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There’s Plenty More – February Commentary

We occasionally hear this idiom:  “There is more where that came from.”  It can be used in a negative, combative sense or in a positive, generous way.  The statement may be offered to a belligerent child – “if you do not shape up, there’s more to come.”  Alternatively, where there is strong achievement more success often follows.  In both cases the meaning is the same:  there is a reservoir just waiting to be tapped if needed.  Another famous statement:  “the barrel is only half full; or the glass is half empty.”  As we pass through 2022, will there be more market advance (from which it came), or are investors expecting the success to evaporate?  Is the longer market up-trend still viable, or are the short term worries about “everything” (inflation, interest rates, Russia/China/North Korea, oil, COVID variants and living life again) emptying investor sentiment?  How much more is to come – plenty more (of what)?!

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“Lowdown on 2021” and the “Journey into ’22” – Nvest Nsights Q4 Newsletter

Happy New Year!  2021 provided a second, actually a third, consecutive year of double-digit investment returns for stocks (most forget 2019 because of how quickly the mood soured in early 2020).

This edition of our quarterly newsletter, Nvest Nsignts provides “the lowdown” on what themes drove the financial markets during 2021.  Perhaps of greater interest is our sharing of what we believe will be the biggest focus for investors as we “Journey into 2022“.  Our personal finance focus this quarter, “Healthy Habits” shares several easy-to-implement “resolutions” that can pack a powerful punch to enhance your long-term financial posture as you set plans for the New Year.

A printer-friendly version of the full quarterly newsletter, including benchmarking and fund performance data, can be obtained here: Q4 Nvest Nsights

As always, please do not hesitate to let us know if you have any questions or would like to coordinate a time to visit.Continue reading

Healthy Habits

Are you setting New Year’s resolutions in pursuit of being a better version of you? Health and finance are two common areas of resolution focus.  When it comes to being healthy, people often resolve to sit less (move more), eat more nutritious foods, and of course exercise.  On the personal finance side, the most common ideas are to spend less and/or save more.  Sounds simple, but how can we make the resolution more intentional and enhance the probability of success… and your long-term financial “journey”?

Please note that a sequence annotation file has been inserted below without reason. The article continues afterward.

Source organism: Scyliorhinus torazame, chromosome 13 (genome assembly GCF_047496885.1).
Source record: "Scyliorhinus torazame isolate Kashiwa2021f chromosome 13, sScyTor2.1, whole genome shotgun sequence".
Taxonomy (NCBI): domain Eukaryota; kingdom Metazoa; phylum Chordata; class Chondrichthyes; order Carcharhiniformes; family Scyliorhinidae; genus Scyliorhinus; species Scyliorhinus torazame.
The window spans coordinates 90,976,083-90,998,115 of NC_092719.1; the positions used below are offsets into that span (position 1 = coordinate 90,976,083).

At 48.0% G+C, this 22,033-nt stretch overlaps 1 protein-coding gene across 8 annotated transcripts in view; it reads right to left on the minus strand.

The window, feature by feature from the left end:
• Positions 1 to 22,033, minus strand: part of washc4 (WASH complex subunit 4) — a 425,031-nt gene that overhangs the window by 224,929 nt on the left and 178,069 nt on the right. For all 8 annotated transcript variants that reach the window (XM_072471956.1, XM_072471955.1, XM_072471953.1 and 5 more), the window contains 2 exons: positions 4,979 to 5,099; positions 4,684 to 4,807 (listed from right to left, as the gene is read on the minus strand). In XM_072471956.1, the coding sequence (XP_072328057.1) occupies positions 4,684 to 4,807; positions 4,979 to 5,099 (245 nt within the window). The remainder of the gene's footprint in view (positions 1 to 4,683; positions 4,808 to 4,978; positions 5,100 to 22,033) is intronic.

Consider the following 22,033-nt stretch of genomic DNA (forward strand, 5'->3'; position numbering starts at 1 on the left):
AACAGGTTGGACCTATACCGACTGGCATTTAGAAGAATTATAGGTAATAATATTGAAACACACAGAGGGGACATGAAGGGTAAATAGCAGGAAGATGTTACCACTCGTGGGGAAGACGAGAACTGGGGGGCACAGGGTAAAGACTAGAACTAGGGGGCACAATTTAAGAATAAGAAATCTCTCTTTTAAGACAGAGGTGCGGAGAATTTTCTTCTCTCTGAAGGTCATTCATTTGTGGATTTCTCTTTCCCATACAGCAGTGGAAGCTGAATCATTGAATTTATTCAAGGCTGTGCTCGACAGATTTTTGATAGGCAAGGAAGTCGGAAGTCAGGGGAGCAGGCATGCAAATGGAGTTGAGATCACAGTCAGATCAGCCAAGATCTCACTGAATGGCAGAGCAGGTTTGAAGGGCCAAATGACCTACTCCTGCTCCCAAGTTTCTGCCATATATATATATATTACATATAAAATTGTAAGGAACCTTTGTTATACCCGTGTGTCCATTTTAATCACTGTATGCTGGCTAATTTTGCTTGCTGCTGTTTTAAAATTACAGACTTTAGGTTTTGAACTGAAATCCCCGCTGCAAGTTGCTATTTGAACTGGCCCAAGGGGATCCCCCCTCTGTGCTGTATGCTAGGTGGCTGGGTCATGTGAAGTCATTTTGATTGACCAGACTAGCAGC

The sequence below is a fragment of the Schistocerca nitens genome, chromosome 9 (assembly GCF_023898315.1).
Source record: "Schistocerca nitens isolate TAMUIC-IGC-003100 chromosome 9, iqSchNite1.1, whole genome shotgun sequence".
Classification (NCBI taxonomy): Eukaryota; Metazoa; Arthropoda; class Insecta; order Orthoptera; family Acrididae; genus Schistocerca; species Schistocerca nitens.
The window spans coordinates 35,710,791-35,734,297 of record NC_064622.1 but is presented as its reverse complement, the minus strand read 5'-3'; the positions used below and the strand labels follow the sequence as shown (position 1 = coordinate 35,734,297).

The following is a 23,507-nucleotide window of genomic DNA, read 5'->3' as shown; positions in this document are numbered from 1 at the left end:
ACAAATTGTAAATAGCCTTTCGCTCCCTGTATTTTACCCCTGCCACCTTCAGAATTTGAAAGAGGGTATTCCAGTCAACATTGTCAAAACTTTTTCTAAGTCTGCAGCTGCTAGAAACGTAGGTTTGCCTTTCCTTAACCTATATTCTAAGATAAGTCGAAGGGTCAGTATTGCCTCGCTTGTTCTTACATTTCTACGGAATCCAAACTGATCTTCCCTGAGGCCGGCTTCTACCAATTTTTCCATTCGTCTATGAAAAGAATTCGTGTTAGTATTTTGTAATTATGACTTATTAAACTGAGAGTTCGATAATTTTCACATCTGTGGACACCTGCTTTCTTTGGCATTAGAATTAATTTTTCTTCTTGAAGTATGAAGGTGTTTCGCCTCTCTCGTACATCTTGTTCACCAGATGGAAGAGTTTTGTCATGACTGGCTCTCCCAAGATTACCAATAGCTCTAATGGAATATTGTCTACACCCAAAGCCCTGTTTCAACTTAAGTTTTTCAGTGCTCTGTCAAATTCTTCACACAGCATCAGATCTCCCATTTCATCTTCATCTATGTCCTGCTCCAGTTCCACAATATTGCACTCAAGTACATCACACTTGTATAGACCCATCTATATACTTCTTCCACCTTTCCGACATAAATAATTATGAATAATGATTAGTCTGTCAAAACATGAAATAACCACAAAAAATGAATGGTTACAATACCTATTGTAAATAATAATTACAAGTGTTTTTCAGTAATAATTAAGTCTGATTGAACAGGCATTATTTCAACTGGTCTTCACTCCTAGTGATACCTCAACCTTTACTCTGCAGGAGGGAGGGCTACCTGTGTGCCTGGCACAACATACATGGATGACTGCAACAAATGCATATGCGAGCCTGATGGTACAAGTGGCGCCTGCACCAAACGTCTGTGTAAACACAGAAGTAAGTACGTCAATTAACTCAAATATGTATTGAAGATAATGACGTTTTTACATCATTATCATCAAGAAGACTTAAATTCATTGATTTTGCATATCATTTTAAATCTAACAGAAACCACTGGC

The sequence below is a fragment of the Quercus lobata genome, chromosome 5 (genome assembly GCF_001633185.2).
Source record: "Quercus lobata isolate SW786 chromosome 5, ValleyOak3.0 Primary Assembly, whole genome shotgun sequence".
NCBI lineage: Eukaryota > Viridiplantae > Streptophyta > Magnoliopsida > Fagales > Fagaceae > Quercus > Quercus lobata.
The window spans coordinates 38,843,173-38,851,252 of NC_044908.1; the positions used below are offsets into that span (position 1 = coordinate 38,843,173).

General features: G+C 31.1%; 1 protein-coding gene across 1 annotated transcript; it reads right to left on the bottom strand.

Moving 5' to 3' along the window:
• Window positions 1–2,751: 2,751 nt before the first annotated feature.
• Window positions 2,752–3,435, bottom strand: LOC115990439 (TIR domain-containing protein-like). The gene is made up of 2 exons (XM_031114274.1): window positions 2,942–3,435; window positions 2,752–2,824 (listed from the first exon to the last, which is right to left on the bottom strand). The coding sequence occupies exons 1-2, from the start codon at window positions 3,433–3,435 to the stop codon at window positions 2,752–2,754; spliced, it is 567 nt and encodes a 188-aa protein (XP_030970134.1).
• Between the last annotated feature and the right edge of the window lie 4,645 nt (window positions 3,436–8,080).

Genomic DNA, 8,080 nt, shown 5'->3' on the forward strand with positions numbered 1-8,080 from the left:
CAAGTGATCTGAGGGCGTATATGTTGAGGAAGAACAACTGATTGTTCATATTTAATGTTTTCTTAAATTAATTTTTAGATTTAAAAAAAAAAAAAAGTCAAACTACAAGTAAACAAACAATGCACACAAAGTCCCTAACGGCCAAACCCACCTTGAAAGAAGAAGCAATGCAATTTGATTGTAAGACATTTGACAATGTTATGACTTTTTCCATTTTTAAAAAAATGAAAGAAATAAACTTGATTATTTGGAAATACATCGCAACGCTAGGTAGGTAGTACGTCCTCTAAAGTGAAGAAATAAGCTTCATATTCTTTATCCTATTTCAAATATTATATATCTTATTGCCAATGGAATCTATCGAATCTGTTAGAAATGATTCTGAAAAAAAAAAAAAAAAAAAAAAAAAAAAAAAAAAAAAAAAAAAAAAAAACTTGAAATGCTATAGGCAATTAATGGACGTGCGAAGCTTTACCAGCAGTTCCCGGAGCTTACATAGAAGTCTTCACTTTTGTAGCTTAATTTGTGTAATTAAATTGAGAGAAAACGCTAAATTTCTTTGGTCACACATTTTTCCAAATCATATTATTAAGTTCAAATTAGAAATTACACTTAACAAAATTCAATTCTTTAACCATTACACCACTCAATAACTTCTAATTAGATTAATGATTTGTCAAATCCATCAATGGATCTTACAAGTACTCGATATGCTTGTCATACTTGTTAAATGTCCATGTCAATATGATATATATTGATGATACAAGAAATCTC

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Ketchup Bottle Economy – December Commentary

Getting ketchup from its bottle is often messy.  It never wants to flow easily.  The container must be shaken vigorously, or squeezed a lot to find that it still does not come out.  Eventually after enough frustration and squeezing, ketchup will flow – often after it explodes with too much red sauce going everywhere.  This month, title alternatives were “Ate Way Too Much” (at Thanksgiving), or “Monster Snow Storm” is brewing.  Both of these ideas relate to news/media sensationalizing new worries which then affect the financial markets.  Following 20 months of market advance with only minor pullbacks, most any new “worry” can cause the market to feel “bloated”.

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Peak “Stagflation” – November Commentary

What is Stagflation?  Is the US economic environment traveling toward Stagflation?  The percentage of news articles mentioning “stagflation” is nearly double (37%) the previous high readings which occurred in the midst of two prior recessions of 2008 and 2001 (both at 21% – see chart at bottom of article).  The term stagflation combines two concepts – stagnation and inflation.  This condition takes place when economic growth stalls (or stagnates) at the same time inflation is elevated (or rising).  Accompanying stagflation is unhealthy levels of unemployment.  It occurs when some force or condition increases the cost of production, such as an increase in oil prices (1970s) or a supply-chain disruption (2021) giving rise to the prospects of slowing or stalling economic growth and rising inflation (higher prices).  A “supply-side shock” creates shortages of product (could be many products or materials), wherein the price of products rise quickly due to scarcity.  Similar to the 1970s, unemployment and availability of workers (today) add to the challenge of slowing economic growth accompanied with rising prices (inflation).  If this condition exists too long, it becomes “sticky”, and fighting or managing it becomes challenging.